Festival has concentrated on the big choral works, including another performance of the Verdi and one of the Brahms Requiem at Chautauqua Institution; Beethoven’s Ninth with the RPO; and independent performances of Orff’s “Carmina Burana,” Beethoven’s “Missa Solemnis,” Bach’s “St. Matthew Passion,” and perhaps the biggest choral spectacular of them all, the Berlioz Requiem – twice, in Rochester in 2010 and in San Francisco last summer to excellent reviews. “I do try to offer mainstream choral pieces – the big works that everybody loves,” says Horn. “But I try to mix it up, too. There are works by composers that people love that are not performed very often.” That describes this summer’s Finger Lakes Choral Festival concert, taking place July 28, to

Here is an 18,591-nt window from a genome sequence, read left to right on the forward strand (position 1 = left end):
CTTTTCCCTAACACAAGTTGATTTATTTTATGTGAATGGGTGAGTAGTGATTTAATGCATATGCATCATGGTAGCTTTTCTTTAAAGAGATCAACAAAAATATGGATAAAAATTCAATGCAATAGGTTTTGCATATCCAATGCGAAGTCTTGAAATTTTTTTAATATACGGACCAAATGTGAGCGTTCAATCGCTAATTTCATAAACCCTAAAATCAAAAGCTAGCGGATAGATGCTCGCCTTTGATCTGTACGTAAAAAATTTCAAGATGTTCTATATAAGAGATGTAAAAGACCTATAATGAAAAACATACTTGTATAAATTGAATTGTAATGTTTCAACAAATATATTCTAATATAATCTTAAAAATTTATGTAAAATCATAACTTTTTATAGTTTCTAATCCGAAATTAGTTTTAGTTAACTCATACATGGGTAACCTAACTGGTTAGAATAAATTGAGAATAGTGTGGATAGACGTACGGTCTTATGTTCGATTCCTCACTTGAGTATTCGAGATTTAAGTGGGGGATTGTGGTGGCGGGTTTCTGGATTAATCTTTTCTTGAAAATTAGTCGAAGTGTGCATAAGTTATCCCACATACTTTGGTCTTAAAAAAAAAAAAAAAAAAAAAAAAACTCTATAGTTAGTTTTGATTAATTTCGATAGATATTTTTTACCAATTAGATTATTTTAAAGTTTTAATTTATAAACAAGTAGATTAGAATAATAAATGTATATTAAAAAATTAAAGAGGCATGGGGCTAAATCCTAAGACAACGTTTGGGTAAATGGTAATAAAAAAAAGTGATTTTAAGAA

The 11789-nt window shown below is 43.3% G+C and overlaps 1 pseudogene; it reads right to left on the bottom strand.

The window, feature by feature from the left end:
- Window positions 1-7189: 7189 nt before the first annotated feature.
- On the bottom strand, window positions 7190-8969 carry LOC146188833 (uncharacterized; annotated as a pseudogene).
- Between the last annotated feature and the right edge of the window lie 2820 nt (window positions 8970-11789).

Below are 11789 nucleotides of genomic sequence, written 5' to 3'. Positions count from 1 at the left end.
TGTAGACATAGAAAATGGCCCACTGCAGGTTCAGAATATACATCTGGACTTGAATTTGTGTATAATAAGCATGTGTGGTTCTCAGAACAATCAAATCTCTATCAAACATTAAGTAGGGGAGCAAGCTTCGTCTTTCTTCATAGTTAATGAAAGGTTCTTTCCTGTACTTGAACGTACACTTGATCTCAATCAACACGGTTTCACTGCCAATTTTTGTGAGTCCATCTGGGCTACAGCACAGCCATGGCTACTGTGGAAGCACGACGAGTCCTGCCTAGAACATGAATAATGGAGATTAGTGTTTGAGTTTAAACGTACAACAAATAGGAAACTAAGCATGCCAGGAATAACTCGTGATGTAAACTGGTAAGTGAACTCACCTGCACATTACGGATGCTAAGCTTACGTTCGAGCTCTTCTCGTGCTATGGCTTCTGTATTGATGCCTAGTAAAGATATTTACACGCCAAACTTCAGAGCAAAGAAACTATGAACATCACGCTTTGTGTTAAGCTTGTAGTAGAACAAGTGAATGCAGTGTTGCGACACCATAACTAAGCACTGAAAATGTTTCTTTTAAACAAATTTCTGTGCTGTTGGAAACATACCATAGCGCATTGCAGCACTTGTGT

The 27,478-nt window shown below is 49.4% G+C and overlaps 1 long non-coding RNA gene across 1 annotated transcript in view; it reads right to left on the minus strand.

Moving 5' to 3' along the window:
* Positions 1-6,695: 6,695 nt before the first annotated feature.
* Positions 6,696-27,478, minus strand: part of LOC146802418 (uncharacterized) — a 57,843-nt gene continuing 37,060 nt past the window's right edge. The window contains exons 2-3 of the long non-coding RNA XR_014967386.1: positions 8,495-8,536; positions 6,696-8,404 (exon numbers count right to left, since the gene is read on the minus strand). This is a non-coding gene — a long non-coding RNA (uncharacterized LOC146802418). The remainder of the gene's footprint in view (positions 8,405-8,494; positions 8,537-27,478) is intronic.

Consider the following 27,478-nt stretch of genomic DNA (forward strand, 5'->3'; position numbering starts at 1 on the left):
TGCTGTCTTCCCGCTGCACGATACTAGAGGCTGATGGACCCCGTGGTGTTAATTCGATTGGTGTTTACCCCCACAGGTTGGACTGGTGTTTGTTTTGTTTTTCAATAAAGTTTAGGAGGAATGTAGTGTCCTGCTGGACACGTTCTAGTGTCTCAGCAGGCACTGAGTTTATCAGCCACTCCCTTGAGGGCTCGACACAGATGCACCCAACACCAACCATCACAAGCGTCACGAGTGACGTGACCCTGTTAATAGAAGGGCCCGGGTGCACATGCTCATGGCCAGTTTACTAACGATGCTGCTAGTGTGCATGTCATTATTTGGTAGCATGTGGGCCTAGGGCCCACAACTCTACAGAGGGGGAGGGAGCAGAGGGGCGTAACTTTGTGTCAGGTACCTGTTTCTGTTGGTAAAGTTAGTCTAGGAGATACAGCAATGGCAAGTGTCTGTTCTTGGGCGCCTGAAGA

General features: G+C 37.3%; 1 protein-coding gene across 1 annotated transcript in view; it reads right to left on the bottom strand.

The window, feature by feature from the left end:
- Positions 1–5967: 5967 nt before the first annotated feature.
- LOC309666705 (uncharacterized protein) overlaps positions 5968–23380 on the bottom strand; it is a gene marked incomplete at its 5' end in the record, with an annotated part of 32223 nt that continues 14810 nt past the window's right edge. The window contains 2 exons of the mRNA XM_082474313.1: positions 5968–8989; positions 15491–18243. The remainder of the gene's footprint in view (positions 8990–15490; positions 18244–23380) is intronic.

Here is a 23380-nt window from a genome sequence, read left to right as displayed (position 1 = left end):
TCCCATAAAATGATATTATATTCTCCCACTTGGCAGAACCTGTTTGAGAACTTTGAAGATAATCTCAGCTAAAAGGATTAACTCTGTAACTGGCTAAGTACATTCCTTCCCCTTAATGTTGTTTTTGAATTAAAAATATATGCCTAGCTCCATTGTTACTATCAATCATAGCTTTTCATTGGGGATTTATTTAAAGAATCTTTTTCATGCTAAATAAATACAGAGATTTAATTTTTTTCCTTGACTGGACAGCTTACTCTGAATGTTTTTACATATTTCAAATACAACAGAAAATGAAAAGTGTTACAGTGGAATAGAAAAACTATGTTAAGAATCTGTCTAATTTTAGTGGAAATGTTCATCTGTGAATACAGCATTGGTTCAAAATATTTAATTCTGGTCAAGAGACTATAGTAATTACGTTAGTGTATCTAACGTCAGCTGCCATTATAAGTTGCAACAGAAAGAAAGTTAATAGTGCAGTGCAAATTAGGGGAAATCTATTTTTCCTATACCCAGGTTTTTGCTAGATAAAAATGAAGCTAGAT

a T: the program includes unfamiliar but highly satisfying music by two well-loved 19th-century composers. Antonin Dvorák is best known for his symphonies, concertos, and chamber music, but he also wrote several religious choral works, of which his “Stabat Mater” is generally considered the best. A classic in Dvorak’s native Czechoslovakia, it is seldom performed in this country. Horn reckons that of the 150 or so people in his chorus, only a half-dozen have ever sung this work before. “Dvorak is one of the leading classical composers in name recognition, but he was very prolific, and much of his music is not well known,” says Horn. “However, everything I have heard has a really fresh feeling about it, including the choral music.” Horn has never conducted Dvorak’s “Stabat Mater” before, though he loves the work, a moving, lyrical setting of a medieval poem describing the suffering of Christ on the cross and of Mary at his feet. “At the beginning I told the chorus members that this music was so powerful, there were tear stains on my score. I meant it tongue-in-cheek, but on the other hand, it’s true. This music has made a definite emotional connection with me and with the singers.” Horn adds that they’ll be singing an abridged version of the work; he has cut the